Monday, December 18, 2006

Iraq: Constructive Chaos
I was out of the loop for most of the weekend due to Christmas shopping and several hours of hanging new artwork in my apartment.

When I did pull my head up for some air (and some news) I discovered that the current talk in foreign policy circles is for a plan to send another 30,000 troops to Iraq to turn the tide. That seems to be overly optimistic and somewhat irrational thinking to me.

If we are going to persist in trying to stabilize the country, then we either need to triple the number of troops (impossible with only American forces) or at the very least, change the rules of engagement as Mr. Hanson suggests.

I do not however, think either option will work. I continue to believe that the only achievable option in America's national security interests is to get regional powers such as Iran, Syria, and Saudi Arabia engaged in Iraq.

However, unlike John Kerry, by getting them engaged, I do not mean that we should show up in Tehran on our knees and promise to ease sanctions and rhetoric if they help stabilize the country. Instead, I would allow those nations to engage each other as Iraq becomes the central battlefield in a region-wide conflict to establish a new Caliphate.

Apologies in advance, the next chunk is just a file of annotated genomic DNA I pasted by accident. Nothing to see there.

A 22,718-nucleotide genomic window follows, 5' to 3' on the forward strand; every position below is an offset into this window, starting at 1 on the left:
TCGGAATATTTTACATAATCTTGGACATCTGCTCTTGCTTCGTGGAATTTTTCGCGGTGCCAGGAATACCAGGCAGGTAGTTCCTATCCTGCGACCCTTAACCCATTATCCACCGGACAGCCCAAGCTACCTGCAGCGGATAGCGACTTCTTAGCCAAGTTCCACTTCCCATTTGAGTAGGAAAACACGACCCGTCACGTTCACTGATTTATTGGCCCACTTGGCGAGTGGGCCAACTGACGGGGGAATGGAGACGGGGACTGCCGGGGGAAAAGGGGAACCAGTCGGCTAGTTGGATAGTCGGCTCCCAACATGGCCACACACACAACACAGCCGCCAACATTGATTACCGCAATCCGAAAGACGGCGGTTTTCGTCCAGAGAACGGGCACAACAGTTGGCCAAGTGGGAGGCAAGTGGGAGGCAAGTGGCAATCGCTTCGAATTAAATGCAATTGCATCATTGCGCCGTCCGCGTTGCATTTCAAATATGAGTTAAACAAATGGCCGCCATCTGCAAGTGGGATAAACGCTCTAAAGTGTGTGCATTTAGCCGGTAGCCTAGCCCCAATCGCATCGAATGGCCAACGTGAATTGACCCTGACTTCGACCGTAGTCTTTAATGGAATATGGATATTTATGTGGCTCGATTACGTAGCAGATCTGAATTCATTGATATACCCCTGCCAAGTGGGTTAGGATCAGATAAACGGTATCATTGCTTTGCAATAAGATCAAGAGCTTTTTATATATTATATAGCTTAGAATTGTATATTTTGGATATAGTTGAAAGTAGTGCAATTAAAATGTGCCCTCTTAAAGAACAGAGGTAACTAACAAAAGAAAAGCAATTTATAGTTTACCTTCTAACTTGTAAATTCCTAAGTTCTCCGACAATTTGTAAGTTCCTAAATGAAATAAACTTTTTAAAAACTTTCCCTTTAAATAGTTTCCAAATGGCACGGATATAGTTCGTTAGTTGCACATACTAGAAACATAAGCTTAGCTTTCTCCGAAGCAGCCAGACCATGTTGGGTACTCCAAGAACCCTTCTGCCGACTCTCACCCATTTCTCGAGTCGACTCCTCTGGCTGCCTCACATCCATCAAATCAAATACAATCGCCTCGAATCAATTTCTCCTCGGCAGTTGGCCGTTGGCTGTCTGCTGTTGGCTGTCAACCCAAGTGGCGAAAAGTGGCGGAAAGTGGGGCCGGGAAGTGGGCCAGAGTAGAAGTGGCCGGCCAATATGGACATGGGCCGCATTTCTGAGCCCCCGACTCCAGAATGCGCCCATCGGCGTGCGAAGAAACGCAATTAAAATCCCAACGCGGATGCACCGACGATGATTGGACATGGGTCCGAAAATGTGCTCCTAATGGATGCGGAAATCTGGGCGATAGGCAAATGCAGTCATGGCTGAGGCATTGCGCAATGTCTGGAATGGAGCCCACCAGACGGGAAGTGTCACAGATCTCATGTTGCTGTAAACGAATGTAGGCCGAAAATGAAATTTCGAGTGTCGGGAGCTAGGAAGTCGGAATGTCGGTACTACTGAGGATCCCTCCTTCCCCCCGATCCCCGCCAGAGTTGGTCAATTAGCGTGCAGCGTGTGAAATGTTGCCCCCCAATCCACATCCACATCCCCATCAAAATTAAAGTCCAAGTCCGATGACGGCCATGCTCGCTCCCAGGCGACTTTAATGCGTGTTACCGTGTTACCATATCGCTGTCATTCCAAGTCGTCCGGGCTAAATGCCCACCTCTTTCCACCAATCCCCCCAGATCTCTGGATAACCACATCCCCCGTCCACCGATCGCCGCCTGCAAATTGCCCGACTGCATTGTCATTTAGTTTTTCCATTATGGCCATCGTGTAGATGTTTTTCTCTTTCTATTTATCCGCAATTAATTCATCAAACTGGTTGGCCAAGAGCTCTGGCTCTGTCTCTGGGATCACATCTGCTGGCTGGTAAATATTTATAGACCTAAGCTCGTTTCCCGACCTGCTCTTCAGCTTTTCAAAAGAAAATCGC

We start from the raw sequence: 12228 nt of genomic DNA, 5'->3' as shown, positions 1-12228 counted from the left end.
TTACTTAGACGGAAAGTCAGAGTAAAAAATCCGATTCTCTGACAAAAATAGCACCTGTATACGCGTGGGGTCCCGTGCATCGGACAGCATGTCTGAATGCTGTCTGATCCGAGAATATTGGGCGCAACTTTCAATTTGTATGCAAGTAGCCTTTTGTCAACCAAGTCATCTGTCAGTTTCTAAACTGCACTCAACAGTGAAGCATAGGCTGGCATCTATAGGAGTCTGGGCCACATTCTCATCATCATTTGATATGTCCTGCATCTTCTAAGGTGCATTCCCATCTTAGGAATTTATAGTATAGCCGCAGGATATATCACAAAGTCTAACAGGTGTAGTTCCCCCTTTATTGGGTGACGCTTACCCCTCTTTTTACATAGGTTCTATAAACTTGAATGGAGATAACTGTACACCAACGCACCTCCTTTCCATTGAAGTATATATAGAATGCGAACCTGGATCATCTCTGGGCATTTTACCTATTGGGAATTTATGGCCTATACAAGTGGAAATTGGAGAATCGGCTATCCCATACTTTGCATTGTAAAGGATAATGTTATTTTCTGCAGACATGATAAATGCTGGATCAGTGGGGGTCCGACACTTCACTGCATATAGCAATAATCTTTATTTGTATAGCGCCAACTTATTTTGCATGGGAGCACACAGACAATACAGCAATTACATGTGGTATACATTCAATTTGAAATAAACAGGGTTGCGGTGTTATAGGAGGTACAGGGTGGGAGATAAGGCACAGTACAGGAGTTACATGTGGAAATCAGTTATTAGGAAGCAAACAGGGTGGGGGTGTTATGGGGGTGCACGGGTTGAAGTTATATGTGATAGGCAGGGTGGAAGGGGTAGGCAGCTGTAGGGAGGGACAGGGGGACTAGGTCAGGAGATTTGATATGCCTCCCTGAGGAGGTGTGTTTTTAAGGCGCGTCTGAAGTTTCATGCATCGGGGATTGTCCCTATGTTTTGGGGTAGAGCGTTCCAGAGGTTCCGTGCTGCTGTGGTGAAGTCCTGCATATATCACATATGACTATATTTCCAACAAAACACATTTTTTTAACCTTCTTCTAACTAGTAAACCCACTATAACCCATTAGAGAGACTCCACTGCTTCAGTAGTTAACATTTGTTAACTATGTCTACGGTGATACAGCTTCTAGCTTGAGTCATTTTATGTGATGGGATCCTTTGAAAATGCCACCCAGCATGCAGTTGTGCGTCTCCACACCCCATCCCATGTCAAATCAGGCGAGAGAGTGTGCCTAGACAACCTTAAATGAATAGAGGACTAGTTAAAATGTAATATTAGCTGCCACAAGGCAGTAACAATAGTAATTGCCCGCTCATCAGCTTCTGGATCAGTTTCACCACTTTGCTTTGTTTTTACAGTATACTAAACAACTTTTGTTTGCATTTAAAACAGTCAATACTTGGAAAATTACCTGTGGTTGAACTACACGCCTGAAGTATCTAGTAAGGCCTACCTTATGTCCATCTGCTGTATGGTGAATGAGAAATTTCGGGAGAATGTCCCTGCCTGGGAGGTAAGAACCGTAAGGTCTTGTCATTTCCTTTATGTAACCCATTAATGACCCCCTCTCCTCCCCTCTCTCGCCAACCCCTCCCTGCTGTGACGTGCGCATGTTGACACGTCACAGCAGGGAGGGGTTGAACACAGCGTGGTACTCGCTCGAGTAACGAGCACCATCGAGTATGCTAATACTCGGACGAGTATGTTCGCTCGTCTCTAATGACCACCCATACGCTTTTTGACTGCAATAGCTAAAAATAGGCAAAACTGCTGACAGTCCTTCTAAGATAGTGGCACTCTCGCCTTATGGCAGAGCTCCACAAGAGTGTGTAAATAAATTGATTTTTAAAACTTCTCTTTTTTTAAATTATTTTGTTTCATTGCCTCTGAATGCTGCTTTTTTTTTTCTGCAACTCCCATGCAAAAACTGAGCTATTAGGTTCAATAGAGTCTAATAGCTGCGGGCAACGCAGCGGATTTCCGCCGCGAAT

Some have argued (including myself) that Iran and Syria know that a chaotic Iraq is not in their long-term interests. Mr. Hanson disagrees:

Iran's own military commanders praise the present violence there for tying down American forces, and presumably giving them a pass to continue their bomb-making, whether nuclear or IEDs.
While this makes sense, the conclusion that I would draw, is that Iran will find the chaos in Iraq troublesome if it is no longer "tying down American forces."

At this point, a civil war in the country seems nearly inevitable, and we can not allow our troops to get caught in the middle. Therefore, we should:

1) Withdraw troops from Iraqi cities.
2) Station them at fewer but highly defensible bases in the desert.
3) Protect oil infrastructure against terrorist attacks.